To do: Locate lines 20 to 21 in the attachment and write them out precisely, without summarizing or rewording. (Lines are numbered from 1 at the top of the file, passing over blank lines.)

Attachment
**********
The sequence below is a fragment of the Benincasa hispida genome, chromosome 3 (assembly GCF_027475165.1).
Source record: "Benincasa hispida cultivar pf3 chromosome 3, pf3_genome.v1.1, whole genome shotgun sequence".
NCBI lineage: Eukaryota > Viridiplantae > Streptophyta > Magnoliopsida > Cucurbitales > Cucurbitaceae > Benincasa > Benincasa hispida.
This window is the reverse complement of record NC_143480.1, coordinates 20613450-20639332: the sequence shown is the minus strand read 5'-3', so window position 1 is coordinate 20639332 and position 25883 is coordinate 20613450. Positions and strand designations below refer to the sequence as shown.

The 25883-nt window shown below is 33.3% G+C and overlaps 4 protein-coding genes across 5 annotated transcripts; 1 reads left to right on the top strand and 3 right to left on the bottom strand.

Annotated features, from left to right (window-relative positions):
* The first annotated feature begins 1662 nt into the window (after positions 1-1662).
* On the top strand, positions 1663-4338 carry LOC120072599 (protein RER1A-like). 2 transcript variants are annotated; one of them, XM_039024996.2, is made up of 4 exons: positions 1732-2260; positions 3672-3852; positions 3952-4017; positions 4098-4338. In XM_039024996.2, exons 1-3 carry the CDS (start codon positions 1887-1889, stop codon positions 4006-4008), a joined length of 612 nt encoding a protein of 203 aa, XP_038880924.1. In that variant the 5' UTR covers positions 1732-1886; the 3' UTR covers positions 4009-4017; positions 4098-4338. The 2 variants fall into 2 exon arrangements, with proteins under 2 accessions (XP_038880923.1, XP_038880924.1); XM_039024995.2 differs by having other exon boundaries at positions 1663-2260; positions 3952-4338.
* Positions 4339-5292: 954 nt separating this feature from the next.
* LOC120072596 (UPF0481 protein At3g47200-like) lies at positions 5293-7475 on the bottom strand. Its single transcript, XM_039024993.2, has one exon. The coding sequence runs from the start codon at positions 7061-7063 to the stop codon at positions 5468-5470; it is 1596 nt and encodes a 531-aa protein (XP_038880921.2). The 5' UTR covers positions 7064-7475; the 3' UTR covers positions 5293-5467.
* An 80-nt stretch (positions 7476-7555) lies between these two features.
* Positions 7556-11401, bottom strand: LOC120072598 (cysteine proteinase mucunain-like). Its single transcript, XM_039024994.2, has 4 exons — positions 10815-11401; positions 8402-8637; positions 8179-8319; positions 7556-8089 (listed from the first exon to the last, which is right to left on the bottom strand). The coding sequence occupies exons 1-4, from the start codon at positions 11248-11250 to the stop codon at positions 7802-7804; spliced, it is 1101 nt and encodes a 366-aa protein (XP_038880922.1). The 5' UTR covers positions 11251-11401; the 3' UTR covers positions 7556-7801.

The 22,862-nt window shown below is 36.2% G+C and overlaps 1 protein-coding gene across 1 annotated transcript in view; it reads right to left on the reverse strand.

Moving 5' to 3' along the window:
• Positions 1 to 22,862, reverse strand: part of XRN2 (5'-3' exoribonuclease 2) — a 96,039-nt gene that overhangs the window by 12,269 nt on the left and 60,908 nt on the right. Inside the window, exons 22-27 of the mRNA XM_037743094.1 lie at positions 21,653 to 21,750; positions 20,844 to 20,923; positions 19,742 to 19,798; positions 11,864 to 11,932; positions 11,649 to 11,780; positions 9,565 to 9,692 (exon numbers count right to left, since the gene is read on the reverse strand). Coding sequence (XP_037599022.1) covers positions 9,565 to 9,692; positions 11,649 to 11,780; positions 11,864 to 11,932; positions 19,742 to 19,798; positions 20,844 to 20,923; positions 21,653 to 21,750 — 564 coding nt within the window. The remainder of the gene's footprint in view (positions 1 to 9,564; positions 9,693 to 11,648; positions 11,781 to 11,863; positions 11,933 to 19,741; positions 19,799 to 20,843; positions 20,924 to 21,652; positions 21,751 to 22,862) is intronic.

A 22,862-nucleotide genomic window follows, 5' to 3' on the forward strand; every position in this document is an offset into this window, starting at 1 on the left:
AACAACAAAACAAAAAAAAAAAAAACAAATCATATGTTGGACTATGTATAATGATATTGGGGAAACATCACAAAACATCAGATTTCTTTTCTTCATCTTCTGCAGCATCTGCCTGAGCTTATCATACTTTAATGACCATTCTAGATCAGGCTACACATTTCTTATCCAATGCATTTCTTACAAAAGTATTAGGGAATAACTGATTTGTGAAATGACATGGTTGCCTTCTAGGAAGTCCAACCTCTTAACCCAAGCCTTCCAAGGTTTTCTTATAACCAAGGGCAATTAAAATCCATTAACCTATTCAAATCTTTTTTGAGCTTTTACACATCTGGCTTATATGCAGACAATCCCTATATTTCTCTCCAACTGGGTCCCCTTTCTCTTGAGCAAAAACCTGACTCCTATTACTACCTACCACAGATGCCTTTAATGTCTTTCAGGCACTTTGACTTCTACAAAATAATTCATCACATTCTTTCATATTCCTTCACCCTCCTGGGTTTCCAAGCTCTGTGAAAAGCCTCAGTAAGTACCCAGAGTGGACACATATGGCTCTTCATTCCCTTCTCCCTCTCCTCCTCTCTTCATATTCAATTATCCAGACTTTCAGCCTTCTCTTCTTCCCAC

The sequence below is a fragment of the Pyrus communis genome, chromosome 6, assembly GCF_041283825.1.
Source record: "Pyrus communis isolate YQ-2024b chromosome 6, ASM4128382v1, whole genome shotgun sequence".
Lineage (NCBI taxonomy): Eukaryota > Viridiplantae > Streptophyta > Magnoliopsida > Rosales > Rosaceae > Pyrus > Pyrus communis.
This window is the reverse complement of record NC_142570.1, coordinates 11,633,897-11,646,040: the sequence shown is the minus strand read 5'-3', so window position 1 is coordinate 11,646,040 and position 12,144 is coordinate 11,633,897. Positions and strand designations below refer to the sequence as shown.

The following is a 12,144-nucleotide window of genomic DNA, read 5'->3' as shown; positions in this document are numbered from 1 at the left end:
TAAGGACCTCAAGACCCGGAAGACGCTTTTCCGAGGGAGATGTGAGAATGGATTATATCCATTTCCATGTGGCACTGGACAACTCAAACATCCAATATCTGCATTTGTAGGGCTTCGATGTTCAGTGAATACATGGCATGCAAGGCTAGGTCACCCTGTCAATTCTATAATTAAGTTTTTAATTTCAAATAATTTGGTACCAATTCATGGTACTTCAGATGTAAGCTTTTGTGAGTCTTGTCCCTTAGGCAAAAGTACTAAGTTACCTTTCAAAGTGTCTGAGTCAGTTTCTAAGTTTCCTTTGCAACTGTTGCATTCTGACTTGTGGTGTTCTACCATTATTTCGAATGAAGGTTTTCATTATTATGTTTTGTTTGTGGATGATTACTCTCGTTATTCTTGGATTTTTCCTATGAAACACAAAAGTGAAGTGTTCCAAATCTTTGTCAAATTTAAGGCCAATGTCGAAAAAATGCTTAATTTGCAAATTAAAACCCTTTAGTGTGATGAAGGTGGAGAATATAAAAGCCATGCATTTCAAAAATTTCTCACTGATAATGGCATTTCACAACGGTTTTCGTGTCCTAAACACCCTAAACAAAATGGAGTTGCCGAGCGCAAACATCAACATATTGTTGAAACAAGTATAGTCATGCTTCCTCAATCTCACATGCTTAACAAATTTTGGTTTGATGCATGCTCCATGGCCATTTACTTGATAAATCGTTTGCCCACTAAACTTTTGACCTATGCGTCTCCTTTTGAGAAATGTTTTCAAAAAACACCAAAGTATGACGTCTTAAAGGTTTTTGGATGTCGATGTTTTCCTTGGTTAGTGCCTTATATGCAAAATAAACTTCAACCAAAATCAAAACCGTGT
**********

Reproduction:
Lineage (NCBI taxonomy): Eukaryota > Viridiplantae > Streptophyta > Magnoliopsida > Rosales > Rosaceae > Pyrus > Pyrus communis.
This window is the reverse complement of record NC_142570.1, coordinates 11,633,897-11,646,040: the sequence shown is the minus strand read 5'-3', so window position 1 is coordinate 11,646,040 and position 12,144 is coordinate 11,633,897. Positions and strand designations below refer to the sequence as shown.